Slouching Toward Camulodunum and Other Stories Review by Ron Fortier

Slocuhing Towards Camulodunum
SLOUCHING TOWARDS CAMULODUNUM
(And Other Stories)
By Micah S. Harris
Mino Profit Press
188 pages

Micah Harris is one of the finest adventure fantasy writers working today. So we were thrilled when this little book popped up in the mail a few weeks ago. It contains three new tales of the fantastic by Mr. Harris and each of them is a well-crafted gem. One has to wonder, what with the lack of fiction magazines today, if any of these would have ever seen the light of day had it not been for the ease of self-publishing. We are daily grateful we live in such an age when writers of this talent can follow this path and effectively make their efforts available we eager readers.

In the first tale, from which the book takes its title, a company of occultists hunt an inhuman villainess attempting to open a portal to our world so as to allow her demonic sire to enter. Joining this stalwart group is the lovely Becky Sharp, a recurring character in Harris’ stories who has her own agenda. The woman they are chasing kidnapped her baby girl and Becky is determined to rescue her no matter what the cost. This story moves like a greyhound chasing a rabbit, from one marvelous scene to the next and even though many readers won’t recognize many of the classical references to these characters, it doesn’t dampen the enthusiasm in which Harris spins his story. The climax is sheer over-the-top pulp genius.

In “The Anti-Pope of Avignon,” Harris channels Robert E. Howard the Puritan travels to Avignon to put an end to threat posed by the beautiful Fausta, the bastard love child of the late Pope Alexander VI and Cesare Borgia. He has been hired by a community of French Hugenots who see her as a mortal enemy to their way of life. But the Puritan is captured and thrown in a dungeon where he uncovers the presence of an unholy spirit called the Horla. It is this demonic being that is the real villain and only his sword, wielded in holy righteousness, may save the day. Any fan of the Solomon Kane stories should feel right at home with this delightful yarn.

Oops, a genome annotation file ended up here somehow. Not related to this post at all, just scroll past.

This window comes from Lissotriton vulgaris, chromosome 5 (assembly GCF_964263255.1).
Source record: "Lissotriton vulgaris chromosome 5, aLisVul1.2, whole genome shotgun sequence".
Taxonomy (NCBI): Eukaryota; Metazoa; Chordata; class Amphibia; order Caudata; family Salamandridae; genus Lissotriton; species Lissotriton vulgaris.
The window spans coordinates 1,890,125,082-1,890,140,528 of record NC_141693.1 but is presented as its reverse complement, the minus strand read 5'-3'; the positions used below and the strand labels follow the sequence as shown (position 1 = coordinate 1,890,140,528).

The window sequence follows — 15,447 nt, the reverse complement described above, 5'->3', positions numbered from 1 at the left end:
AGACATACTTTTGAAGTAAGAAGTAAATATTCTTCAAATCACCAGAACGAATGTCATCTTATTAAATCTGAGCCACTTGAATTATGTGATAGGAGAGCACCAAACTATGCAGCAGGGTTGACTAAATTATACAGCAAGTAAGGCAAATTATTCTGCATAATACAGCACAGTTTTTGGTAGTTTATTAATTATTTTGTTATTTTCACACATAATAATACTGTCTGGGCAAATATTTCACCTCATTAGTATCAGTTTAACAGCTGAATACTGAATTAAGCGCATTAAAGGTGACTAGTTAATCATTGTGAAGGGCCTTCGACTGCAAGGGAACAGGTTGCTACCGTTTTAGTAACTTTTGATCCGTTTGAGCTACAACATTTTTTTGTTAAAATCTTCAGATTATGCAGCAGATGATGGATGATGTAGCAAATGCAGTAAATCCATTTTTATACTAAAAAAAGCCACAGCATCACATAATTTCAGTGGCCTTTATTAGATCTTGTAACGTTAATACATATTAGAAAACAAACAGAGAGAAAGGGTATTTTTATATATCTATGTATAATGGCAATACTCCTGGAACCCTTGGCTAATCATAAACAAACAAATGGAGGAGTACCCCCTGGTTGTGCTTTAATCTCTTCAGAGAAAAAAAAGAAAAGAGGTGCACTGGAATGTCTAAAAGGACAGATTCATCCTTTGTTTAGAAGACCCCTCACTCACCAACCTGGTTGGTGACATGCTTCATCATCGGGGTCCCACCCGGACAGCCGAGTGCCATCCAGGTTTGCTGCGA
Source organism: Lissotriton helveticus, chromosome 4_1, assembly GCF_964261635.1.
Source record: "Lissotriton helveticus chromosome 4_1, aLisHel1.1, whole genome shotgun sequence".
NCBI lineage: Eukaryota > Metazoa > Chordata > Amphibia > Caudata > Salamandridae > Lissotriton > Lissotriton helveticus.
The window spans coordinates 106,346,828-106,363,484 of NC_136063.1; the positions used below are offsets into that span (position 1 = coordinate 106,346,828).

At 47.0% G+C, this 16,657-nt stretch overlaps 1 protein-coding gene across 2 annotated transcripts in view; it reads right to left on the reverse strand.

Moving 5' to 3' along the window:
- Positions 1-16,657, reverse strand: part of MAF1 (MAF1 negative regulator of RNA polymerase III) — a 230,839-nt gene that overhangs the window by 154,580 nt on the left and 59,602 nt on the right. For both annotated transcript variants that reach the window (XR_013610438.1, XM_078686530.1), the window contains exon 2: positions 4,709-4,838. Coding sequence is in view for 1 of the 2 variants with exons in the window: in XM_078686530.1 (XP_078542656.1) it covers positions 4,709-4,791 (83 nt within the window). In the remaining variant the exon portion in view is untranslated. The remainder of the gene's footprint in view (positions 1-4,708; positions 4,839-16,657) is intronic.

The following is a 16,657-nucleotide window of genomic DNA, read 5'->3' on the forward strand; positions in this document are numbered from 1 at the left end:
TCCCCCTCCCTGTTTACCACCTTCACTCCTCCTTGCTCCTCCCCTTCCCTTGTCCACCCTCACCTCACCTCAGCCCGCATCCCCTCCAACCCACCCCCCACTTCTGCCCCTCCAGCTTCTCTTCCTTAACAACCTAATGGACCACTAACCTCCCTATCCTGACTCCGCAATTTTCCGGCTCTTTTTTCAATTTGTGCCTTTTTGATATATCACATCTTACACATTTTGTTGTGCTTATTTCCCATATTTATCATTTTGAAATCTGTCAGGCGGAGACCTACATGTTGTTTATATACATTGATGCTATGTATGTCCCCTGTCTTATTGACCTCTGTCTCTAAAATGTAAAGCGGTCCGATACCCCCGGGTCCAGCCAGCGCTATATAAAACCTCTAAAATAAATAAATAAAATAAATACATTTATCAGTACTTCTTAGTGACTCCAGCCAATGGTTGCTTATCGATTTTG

“May the Ground Not Consume Thee…” is the last of this triple treat. None other than Alexander Dumas’ Count of Monte Cristo comes to the aid of a tortured French maid whose vile and sadistic husband has made it impossible for her to see her own daughter. To resolve the woman’s plight, the Count plots an elaborate scheme which includes duping a cruel, ageless vampire into being his pawn. Once again Harris demonstrates his insane plotting genius.

In the end, it would impossible to pick which of these three pieces we enjoyed the most. All are equally well written, captivating and sheer reading treasures. For a little book, this one packs a wallop and we strongly urge you to seek it out. This is what good pulp writing is all about.

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